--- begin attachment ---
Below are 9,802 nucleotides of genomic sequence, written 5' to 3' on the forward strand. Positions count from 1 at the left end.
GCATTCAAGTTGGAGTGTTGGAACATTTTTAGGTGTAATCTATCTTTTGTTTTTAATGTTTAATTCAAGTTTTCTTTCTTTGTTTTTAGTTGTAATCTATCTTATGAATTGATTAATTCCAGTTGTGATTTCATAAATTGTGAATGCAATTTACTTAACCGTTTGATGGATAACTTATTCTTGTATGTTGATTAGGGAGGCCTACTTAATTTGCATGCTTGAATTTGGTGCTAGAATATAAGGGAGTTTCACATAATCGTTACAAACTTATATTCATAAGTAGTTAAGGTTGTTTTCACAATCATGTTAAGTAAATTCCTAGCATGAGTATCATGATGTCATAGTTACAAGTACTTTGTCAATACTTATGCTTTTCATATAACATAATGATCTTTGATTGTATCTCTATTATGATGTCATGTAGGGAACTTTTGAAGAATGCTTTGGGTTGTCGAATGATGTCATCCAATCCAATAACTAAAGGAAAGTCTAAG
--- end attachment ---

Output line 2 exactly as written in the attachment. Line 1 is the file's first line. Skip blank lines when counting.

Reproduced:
GCATTCAAGTTGGAGTGTTGGAACATTTTTAGGTGTAATCTATCTTTTGTTTTTAATGTTTAATTCAAGTTTTCTTTCTTTGTTTTTAGTTGTAATCTATCTTATGAATTGATTAATTCCAGTTGTGATTTCATAAATTGTGAATGCAATTTACTTAACCGTTTGATGGATAACTTATTCTTGTATGTTGATTAGGGAGGCCTACTTAATTTGCATGCTTGAATTTGGTGCTAGAATATAAGGGAGTTTCACATAATCGTTACAAACTTATATTCATAAGTAGTTAAGGTTGTTTTCACAATCATGTTAAGTAAATTCCTAGCATGAGTATCATGATGTCATAGTTACAAGTACTTTGTCAATACTTATGCTTTTCATATAACATAATGATCTTTGATTGTATCTCTATTATGATGTCATGTAGGGAACTTTTGAAGAATGCTTTGGGTTGTCGAATGATGTCATCCAATCCAATAACTAAAGGAAAGTCTAAG